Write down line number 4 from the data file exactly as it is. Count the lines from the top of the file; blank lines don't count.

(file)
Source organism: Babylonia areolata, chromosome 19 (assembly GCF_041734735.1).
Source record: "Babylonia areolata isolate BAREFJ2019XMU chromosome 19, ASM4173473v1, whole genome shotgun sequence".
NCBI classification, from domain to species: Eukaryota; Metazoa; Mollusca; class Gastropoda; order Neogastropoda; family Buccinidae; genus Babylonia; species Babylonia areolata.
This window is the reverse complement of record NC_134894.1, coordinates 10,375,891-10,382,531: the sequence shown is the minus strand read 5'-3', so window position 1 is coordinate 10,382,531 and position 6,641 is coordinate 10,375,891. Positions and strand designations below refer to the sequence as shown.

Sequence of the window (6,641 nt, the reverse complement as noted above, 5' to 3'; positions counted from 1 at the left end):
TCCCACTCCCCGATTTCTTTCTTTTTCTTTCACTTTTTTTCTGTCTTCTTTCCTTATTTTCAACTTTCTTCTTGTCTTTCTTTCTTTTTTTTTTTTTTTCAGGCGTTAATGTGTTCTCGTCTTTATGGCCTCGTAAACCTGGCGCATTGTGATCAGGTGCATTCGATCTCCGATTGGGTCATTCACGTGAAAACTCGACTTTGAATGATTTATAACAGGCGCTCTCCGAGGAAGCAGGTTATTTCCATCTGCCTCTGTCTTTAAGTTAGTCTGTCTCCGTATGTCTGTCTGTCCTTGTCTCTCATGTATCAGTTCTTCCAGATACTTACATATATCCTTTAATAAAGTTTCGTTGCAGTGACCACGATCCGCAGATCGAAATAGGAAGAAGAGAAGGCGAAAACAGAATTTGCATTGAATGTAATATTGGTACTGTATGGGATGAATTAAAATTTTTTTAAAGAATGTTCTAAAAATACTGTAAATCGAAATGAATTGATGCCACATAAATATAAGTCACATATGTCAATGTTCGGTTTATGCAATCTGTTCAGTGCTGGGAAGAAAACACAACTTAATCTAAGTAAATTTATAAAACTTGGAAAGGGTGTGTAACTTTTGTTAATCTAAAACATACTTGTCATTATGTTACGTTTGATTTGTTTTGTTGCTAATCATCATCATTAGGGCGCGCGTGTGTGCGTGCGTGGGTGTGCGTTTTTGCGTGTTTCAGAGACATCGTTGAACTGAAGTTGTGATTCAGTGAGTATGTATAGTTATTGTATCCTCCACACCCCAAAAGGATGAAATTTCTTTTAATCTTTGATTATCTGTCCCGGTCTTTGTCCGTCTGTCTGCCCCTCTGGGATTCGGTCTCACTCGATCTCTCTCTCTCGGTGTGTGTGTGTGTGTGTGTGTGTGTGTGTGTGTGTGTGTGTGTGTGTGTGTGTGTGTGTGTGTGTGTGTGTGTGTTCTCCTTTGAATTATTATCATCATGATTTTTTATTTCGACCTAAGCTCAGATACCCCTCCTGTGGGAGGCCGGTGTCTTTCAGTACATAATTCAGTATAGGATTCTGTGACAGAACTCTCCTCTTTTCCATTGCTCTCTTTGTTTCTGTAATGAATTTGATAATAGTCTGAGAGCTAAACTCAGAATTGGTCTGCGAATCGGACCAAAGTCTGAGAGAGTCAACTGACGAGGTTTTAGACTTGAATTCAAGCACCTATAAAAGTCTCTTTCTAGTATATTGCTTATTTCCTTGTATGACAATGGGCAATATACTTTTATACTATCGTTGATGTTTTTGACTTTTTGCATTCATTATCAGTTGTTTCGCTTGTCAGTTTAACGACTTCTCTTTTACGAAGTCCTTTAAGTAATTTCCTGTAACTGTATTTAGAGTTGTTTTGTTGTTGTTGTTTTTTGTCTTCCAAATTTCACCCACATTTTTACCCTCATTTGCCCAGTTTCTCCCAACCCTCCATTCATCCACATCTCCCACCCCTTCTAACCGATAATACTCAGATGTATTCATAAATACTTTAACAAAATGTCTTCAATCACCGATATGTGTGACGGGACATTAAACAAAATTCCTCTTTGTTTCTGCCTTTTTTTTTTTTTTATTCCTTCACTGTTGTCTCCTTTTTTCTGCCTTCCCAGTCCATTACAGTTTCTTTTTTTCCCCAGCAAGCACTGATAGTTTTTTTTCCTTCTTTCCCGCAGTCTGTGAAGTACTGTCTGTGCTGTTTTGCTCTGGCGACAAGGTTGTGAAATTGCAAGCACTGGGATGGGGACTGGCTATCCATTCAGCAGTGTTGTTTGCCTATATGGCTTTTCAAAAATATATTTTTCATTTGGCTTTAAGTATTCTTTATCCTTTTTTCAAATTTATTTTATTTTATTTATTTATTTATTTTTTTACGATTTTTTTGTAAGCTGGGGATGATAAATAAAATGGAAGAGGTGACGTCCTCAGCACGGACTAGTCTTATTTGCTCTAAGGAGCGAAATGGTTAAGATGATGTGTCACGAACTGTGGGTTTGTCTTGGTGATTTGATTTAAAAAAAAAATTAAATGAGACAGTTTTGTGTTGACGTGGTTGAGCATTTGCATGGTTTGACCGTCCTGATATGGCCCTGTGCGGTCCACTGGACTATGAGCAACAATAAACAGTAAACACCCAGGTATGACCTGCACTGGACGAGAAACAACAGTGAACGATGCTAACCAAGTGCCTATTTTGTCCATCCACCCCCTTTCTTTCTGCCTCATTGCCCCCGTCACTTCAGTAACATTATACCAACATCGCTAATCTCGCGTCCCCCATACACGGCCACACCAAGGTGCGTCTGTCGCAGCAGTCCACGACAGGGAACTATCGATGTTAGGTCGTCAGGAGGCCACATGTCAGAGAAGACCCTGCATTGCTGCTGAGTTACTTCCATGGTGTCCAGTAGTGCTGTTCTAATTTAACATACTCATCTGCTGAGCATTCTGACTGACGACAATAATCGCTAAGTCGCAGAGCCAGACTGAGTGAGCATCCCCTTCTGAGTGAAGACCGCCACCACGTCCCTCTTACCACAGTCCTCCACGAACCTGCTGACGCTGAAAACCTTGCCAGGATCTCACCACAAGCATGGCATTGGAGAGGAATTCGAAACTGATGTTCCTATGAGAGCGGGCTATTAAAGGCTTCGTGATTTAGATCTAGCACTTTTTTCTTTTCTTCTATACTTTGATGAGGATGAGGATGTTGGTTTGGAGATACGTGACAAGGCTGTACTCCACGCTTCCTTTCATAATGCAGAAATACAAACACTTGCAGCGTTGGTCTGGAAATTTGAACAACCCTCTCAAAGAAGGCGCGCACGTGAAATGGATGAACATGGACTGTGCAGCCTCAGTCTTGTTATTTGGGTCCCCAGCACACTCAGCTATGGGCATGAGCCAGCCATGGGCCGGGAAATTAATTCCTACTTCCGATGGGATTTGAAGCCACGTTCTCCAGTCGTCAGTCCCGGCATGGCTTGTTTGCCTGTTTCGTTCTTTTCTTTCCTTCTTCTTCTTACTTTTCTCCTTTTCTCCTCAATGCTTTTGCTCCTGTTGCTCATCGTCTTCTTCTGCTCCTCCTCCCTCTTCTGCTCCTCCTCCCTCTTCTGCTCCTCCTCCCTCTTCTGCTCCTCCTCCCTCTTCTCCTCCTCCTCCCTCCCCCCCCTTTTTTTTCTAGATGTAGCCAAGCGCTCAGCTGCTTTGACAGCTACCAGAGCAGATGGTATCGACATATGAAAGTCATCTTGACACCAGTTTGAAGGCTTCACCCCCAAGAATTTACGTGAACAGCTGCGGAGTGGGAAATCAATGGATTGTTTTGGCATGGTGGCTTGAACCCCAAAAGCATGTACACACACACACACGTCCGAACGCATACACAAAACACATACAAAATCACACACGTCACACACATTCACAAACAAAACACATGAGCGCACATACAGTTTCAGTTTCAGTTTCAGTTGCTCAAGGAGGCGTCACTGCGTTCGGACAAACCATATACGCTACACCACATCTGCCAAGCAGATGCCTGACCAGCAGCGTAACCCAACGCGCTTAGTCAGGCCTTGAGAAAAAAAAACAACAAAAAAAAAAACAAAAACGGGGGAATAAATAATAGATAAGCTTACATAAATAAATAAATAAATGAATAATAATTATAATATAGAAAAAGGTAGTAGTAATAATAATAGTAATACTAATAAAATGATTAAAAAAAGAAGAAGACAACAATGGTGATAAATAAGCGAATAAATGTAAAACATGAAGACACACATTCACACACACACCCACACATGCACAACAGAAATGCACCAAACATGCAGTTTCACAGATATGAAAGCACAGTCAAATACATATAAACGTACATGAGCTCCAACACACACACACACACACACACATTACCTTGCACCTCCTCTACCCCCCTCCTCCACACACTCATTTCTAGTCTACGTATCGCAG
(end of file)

This window is the reverse complement of record NC_134894.1, coordinates 10,375,891-10,382,531: the sequence shown is the minus strand read 5'-3', so window position 1 is coordinate 10,382,531 and position 6,641 is coordinate 10,375,891. Positions and strand designations below refer to the sequence as shown.